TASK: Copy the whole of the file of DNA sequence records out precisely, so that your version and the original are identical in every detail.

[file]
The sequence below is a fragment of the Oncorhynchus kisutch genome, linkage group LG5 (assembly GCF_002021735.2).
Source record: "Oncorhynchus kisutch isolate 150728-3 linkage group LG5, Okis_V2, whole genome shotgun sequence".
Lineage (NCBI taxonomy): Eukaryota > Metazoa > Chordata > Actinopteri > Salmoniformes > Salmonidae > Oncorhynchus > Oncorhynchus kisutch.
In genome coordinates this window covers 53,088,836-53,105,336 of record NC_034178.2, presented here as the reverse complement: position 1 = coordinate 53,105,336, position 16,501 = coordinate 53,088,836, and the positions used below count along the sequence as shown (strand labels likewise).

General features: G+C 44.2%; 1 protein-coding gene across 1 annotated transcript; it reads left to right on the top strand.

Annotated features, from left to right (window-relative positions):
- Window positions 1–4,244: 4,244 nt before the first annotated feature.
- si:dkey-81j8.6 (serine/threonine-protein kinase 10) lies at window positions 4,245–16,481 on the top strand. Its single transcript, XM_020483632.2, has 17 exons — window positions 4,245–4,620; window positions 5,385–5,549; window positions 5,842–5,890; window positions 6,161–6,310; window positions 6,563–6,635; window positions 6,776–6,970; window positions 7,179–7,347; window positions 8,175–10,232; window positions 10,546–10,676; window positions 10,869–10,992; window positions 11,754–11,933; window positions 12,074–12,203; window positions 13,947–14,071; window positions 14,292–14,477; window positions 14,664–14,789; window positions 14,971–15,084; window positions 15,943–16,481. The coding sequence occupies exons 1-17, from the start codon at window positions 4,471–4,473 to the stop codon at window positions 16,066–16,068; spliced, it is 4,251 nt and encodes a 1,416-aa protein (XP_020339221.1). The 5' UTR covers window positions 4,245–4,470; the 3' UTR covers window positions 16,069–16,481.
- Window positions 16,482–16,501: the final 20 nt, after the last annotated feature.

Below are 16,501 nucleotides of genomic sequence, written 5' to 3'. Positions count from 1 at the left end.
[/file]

The sequence below is a fragment of the Oncorhynchus kisutch genome, linkage group LG5 (assembly GCF_002021735.2).
Source record: "Oncorhynchus kisutch isolate 150728-3 linkage group LG5, Okis_V2, whole genome shotgun sequence".
Lineage (NCBI taxonomy): Eukaryota > Metazoa > Chordata > Actinopteri > Salmoniformes > Salmonidae > Oncorhynchus > Oncorhynchus kisutch.
In genome coordinates this window covers 53,088,836-53,105,336 of record NC_034178.2, presented here as the reverse complement: position 1 = coordinate 53,105,336, position 16,501 = coordinate 53,088,836, and the positions used below count along the sequence as shown (strand labels likewise).

General features: G+C 44.2%; 1 protein-coding gene across 1 annotated transcript; it reads left to right on the top strand.

Annotated features, from left to right (window-relative positions):
- Window positions 1–4,244: 4,244 nt before the first annotated feature.
- si:dkey-81j8.6 (serine/threonine-protein kinase 10) lies at window positions 4,245–16,481 on the top strand. Its single transcript, XM_020483632.2, has 17 exons — window positions 4,245–4,620; window positions 5,385–5,549; window positions 5,842–5,890; window positions 6,161–6,310; window positions 6,563–6,635; window positions 6,776–6,970; window positions 7,179–7,347; window positions 8,175–10,232; window positions 10,546–10,676; window positions 10,869–10,992; window positions 11,754–11,933; window positions 12,074–12,203; window positions 13,947–14,071; window positions 14,292–14,477; window positions 14,664–14,789; window positions 14,971–15,084; window positions 15,943–16,481. The coding sequence occupies exons 1-17, from the start codon at window positions 4,471–4,473 to the stop codon at window positions 16,066–16,068; spliced, it is 4,251 nt and encodes a 1,416-aa protein (XP_020339221.1). The 5' UTR covers window positions 4,245–4,470; the 3' UTR covers window positions 16,069–16,481.
- Window positions 16,482–16,501: the final 20 nt, after the last annotated feature.

Below are 16,501 nucleotides of genomic sequence, written 5' to 3'. Positions count from 1 at the left end.